When former Harrison head coach David Hines announced in November that 2011 would be his last season with the Hoyas, wheels were put into motion. Principal Donnie Griggers and Athletic Director Jerry Meuschke were tasked with the job of figuring what coach would fit in best with the program to get Harrison back to the promised land. After having over fifty coaches apply and interview for the job, the experienced and established Marty Galbraith stuck out.
Galbraith has had a wide variety of coaching opportunities ranging from coaching in Cobb County to several stints at the college and pro level. Galbraith most recently served six years as the assistant special teams coach for the Tennessee Titans. The well-traveled coach's most notable stint was serving as offensive coordinator at North Carolina State in 2002, where he coached and developed current NFL quarterback Philip Rivers to an 11-win season. His last head coaching job was at Lassiter in the mid-90s. Now, after a long hiatus from Cobb County football, Galbraith already is noticing some drastic changes since his days at Lassiter.
"There's a lot more going on nowadays," pointed out Galbraith. "Obviously, there's more schools and these new schools have just as much talent as the historic ones. Everyone is involved, more workouts are available with greater technology and guys are taking their teams to summer camps."
With the addition of Hillgrove and Allatoona to the immediate area, Harrison has experienced a downturn in record of late. The Hoyas have failed to make the state playoffs two of the last three seasons after the prestigious high school made the playoffs 14 of the previous 15 seasons. Despite a 3-7 record last season, the Hoyas competed well and lost six of those games by fewer than 10 points. Galbraith hopes his team can compete in his inaugural season, and he understands what it takes to close out games.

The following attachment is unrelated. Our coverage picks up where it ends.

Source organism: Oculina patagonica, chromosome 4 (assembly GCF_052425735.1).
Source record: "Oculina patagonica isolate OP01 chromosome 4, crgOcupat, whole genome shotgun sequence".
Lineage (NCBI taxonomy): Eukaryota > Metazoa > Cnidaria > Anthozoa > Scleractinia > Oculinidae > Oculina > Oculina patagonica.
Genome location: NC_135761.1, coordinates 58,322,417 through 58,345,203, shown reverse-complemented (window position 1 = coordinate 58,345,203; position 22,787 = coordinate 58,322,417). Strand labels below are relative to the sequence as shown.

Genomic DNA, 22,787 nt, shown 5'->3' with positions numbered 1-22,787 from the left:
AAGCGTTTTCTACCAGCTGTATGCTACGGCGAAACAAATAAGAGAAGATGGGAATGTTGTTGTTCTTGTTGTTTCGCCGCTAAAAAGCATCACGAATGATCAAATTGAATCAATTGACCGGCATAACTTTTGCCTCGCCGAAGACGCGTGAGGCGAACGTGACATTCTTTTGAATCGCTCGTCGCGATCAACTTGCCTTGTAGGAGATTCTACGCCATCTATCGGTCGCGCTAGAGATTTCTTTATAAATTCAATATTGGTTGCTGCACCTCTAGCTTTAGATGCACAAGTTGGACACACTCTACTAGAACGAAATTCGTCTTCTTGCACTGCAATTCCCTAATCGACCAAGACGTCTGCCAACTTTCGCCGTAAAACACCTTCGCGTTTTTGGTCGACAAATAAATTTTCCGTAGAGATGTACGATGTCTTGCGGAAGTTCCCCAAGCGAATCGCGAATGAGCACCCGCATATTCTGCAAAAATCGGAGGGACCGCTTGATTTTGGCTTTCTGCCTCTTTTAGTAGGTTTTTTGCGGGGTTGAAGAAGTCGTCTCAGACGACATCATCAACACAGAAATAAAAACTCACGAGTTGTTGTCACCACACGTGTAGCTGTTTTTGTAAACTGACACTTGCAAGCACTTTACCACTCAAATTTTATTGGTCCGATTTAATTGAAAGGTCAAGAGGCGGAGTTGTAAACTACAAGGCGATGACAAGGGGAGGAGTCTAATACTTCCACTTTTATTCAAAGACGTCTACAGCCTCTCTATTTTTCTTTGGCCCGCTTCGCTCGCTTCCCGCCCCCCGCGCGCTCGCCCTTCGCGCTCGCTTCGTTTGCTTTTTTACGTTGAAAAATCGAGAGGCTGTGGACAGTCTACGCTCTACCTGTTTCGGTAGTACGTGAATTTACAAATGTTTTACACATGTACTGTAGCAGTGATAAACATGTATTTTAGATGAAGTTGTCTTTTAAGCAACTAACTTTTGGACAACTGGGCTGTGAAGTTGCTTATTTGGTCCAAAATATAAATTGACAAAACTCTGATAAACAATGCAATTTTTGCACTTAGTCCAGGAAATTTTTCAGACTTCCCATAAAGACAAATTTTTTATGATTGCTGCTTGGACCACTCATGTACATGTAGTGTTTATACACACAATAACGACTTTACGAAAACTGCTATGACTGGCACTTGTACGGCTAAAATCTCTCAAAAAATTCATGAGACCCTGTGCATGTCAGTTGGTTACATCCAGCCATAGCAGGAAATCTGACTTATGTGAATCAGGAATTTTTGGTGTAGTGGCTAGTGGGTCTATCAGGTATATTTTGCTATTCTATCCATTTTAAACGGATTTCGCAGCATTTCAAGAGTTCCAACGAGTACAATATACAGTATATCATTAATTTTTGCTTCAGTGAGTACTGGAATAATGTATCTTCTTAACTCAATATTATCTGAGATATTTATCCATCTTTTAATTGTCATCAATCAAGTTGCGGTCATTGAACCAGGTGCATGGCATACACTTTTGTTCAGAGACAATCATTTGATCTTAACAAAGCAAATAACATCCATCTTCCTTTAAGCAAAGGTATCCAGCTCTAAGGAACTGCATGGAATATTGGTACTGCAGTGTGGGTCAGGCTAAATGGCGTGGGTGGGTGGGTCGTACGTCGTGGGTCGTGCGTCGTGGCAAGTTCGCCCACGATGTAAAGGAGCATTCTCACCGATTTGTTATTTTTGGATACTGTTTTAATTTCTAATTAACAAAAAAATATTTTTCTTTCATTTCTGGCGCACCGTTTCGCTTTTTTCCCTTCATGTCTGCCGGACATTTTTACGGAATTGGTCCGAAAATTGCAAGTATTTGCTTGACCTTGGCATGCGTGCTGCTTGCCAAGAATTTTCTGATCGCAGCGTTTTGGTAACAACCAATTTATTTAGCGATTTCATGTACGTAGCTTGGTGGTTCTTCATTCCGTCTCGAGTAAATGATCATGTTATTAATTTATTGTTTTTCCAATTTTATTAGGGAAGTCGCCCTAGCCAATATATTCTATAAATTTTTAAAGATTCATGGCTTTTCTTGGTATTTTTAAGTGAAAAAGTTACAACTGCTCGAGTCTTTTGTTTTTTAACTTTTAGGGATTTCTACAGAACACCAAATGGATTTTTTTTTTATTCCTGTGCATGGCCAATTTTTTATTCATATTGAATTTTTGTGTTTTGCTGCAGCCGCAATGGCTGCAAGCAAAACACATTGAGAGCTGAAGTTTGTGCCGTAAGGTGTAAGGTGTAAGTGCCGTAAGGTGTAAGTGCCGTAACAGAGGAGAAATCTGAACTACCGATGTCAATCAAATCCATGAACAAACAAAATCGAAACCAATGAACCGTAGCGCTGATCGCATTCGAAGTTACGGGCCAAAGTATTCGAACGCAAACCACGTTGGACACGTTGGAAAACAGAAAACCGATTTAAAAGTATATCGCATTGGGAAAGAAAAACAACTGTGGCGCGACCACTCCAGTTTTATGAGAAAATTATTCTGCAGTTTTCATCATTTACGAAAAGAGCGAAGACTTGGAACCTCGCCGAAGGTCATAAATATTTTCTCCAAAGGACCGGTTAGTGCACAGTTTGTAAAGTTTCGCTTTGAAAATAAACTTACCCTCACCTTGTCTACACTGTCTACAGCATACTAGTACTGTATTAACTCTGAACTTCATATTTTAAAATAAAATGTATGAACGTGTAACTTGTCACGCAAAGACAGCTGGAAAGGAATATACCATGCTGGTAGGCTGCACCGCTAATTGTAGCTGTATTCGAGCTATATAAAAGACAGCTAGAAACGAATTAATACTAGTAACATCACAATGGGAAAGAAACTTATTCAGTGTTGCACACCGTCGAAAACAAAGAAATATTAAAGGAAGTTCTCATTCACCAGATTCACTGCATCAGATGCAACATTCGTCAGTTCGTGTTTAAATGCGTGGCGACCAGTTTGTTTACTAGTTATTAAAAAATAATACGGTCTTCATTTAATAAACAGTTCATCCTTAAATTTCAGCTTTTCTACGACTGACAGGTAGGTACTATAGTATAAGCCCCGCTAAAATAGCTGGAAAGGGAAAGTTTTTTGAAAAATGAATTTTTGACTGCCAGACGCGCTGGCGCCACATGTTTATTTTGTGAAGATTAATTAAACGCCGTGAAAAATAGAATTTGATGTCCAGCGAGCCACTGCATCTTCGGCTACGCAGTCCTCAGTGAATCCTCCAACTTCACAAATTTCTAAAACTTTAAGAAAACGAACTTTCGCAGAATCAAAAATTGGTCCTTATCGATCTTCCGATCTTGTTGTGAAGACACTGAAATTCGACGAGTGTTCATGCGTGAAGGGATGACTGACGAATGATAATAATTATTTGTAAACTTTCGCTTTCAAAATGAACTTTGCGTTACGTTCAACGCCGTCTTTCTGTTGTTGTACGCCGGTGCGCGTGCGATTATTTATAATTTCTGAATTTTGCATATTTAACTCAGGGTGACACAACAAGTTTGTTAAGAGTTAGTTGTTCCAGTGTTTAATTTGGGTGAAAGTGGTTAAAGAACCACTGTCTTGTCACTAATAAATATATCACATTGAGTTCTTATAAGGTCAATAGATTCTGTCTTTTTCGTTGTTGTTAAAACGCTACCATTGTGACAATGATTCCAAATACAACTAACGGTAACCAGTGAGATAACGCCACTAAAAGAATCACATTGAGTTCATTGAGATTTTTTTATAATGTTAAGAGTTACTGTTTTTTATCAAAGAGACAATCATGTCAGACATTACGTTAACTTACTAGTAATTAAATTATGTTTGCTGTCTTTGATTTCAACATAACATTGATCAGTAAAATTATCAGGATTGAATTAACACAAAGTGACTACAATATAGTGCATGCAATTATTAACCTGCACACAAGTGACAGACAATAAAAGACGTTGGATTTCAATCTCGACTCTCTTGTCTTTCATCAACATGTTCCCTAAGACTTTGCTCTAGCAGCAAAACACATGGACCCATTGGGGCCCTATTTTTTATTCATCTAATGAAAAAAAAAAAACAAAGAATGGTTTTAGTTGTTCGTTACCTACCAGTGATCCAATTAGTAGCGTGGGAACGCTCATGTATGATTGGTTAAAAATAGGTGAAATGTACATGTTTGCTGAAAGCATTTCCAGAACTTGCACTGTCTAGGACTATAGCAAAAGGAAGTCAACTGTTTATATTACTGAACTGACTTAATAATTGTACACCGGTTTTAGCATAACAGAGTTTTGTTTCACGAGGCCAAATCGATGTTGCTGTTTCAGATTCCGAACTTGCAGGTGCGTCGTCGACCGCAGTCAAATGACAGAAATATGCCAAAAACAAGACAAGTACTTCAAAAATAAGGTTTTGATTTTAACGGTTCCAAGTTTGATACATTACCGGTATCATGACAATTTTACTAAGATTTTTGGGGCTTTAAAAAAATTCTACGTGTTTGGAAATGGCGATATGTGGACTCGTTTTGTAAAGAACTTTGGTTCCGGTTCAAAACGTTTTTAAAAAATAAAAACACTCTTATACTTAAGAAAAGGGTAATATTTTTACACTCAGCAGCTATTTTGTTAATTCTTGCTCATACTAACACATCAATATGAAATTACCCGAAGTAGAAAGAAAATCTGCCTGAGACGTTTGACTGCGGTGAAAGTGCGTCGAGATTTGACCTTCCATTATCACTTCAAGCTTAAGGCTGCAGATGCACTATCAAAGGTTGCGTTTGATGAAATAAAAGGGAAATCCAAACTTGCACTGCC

"We'll have a lot of young guys getting playing time, so playing well and competing in games is important for us in this opening season," Galbraith said. "The more and more close games a team goes through, they begin to understand the composure and focus it takes to play four solid quarters at this level."
One of those "young guys" will be sophomore quarterback Lorenzo Nunez, who will be the main man under center from the get go. Nunez was able to get some varsity playing time as a freshman and is an extreme talent that defenses have a hard time containing. The 6-foot-2 dual-threat righty officially runs a stout 4.29 40-yard dash, which makes him a legit playmaker for the Hoyas.
The offense is important to team success, but the Hoyas also boast a star on the special teams squad in punter Jimmy Hutchinson. The rising senior has already committed to a scholarship at Auburn. Scouts rave about how well Hutchinson can punt the ball, claiming his punts regularly travel at least 55 yards.
"Jimmy is a force and is as good of a punter there is around here," Galbraith proclaimed. "He will be a huge weapon for us when called upon."
The Hoyas have made the jump to the new AAAAAA classification and will compete in Region 4-AAAAAA. They will be joined by familiar foes in Campbell, Marietta, Pebblebrook, South Cobb, Hillgrove, McEachern, North Cobb and Kennesaw Mountain. Galbraith does not get an easy start to his campaign as the school located on Due West Road begins the season traveling to Woodstock before taking on a tough Alpharetta team at home. Harrison will scrimmage Hiram this Friday, and Galbraith hopes that will be a great learning experience.
"The team has not had many opportunities to play alongside each other, so this scrimmage is needed to develop a comradery as a team," Galbraith stated. "It's crucial on Friday night that we are fundamentally sound and work hard."
A program can not be rebuilded over night, but the inclusion of Galbraith has Hoya Nation excited for Friday nights under the lights.